What is the Treatment for Facial Paralysis?

Facial palsy is a complex condition. At St. Louis Children’s Hospital, we provide comprehensive care to children with facial paralysis through a multidisciplinary team approach. Initial consultation is often with the reconstructive surgeon, Dr. Alison Snyder-Warwick. Consultations with other teams may be beneficial including:

There is a wide spectrum of helpful therapies for the child with facial paralysis. Consideration is given to the cause and duration of the facial paralysis, potential for improvement, the overall health of the child, and the desires of the child and his or her family. Treatment is tailored specifically for the individual child. Management of facial paralysis may or may not involve surgery. In cases of new onset facial paralysis, a course of steroids and anti-viral medication may be indicated. Today, there are many modalities available to assist a child with facial paralysis. Physical therapy, massage, and chemodenervation (botulinum toxin) may provide benefit in certain scenarios, either alone or in combination with surgery.

We attempt to prevent or manage the functional consequences resulting from facial paralysis. For infants, feeding may be difficult initially. We use special techniques, many borrowed from our experience treating babies with cleft lip and/or cleft palate, to help in feeding infants early on (see feeding an infant with cleft lip and palate). For all children, great care must be taken to protect the eye from increased exposure due to poor eyelid movement. Lubricating drops and ointment are frequently used, and sometimes more protective techniques are employed. Surgery may be necessary for eye protection alone in certain circumstances.

The cause and duration of loss of facial movement is important to determine the optimal method of reconstruction. When facial paralysis has been present since birth (congenital), the facial nerve and facial muscles may not have developed appropriately or may be absent. Attempting to provide a new nerve source to these muscles, then, is not logical or possible, but other types of reconstruction are possible. In cases related to an injury, the facial nerve and muscles may be present and of normal structure, just not in continuity.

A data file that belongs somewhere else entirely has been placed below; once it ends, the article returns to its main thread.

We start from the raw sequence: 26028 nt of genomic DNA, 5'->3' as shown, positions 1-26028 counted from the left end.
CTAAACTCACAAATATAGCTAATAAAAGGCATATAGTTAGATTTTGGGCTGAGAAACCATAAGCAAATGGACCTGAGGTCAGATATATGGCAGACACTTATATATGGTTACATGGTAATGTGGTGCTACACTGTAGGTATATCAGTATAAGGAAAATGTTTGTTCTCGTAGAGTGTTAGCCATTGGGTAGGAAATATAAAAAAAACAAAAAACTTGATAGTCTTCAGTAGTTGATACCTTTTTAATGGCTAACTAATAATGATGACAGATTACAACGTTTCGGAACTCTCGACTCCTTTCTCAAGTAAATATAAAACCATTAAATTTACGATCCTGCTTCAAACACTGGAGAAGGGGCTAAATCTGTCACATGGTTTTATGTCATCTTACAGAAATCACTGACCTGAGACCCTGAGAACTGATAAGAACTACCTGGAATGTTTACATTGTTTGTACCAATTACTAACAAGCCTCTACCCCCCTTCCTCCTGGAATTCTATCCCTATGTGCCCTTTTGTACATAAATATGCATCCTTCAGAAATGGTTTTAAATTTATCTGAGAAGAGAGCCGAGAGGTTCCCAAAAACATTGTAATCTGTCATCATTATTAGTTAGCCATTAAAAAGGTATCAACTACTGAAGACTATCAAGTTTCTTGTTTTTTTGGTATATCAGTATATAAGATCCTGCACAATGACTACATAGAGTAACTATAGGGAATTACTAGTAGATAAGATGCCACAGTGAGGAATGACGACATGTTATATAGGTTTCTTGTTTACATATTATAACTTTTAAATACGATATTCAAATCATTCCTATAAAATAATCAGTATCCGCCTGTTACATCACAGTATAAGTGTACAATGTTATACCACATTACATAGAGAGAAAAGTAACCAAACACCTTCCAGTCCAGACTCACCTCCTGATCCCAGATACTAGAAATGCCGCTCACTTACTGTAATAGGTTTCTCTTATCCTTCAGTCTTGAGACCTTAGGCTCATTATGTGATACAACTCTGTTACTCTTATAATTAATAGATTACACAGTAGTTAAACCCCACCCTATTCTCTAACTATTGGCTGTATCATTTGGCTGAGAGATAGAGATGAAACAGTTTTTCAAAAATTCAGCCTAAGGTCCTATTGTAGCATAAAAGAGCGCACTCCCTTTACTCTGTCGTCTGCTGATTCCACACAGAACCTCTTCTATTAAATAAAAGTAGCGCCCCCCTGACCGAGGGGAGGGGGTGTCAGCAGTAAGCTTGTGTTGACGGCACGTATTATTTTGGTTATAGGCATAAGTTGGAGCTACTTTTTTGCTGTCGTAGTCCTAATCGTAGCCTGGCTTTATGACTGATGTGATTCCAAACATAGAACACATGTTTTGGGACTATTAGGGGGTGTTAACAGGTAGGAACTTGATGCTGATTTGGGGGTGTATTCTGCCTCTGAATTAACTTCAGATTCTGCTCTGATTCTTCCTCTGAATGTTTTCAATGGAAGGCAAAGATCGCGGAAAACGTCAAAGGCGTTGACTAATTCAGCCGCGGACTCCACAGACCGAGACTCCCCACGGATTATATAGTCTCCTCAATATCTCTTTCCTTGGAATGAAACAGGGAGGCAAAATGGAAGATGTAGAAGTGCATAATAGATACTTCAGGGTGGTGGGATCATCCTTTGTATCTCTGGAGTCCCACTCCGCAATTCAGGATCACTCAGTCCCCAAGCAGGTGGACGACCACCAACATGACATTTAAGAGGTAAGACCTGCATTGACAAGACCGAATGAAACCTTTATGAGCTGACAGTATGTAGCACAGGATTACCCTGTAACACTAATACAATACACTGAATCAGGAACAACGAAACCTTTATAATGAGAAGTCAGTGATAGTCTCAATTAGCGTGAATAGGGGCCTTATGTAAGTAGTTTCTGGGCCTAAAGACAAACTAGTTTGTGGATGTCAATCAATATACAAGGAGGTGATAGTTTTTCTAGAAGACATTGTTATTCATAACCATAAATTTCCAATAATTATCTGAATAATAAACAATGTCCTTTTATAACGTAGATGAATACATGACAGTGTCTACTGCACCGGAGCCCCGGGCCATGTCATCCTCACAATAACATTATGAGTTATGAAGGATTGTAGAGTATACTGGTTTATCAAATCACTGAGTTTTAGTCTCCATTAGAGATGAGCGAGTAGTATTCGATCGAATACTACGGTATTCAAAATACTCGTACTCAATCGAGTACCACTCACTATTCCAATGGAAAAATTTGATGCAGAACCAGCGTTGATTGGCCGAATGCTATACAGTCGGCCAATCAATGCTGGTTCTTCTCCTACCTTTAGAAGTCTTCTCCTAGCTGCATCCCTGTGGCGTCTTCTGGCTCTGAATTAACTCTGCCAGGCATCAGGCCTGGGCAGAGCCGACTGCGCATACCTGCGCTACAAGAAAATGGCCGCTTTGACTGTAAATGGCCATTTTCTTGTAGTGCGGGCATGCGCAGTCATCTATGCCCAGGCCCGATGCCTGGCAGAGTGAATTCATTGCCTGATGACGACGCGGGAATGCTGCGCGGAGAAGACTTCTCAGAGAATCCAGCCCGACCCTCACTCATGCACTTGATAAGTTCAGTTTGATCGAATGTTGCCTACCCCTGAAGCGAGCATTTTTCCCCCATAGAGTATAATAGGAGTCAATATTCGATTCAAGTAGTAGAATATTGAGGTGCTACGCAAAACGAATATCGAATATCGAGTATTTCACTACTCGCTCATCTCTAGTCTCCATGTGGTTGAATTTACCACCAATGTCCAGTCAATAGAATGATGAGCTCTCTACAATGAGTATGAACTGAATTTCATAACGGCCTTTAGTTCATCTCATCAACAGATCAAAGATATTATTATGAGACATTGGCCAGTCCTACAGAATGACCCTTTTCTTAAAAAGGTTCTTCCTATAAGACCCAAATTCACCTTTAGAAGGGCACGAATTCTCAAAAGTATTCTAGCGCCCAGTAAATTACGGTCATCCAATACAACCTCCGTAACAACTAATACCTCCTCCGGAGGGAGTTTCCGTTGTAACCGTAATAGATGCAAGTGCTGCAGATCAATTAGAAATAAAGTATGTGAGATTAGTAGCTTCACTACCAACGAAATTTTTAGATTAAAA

After a muscle loses its nerve supply (from any cause), there is a critical window of about 12-24 months to supply a nerve source to that muscle. After this window of opportunity, the muscle is not able to accept a nerve. In these conditions, a nerve supply as well as new muscle must be provided.

There are many possibilities for reconstruction after facial paralysis.

  • Static reconstructions provide support and improve balance, but do not move.
  • Dynamic reconstructions provide movement.
  • Nerve grafts or nerve transfers may provide a nerve source to fire a muscle
  • Muscle transfers can provide a new muscle source when the original facial musculature is not able to be reconstructed.
  • Reconstructions are considered by facial region:
    • Brow elevation
    • Eye closure
    • Nasal function
    • Smiling
    • Lip depression
  • Many modalities may be used for reconstruction and these may vary by region of the face.
  • To date, the best dynamic reconstruction techniques available involve the ability to smile.

Reconstructions are tailored to each person’s unique circumstance. It is important to realize that facial nerve reconstructions rarely result in an appearance identical to the pre-injury state or similar to a person unaffected by facial paralysis, although this is the goal. While it is not possible to recreate all of the intricate movements of facial expression, many excellent techniques are available for smile reconstruction. Reconstructions do typically improve facial function, balance, and appearance, although success is never guaranteed. Achieving greater symmetry and the individual’s personal goals are emphasized.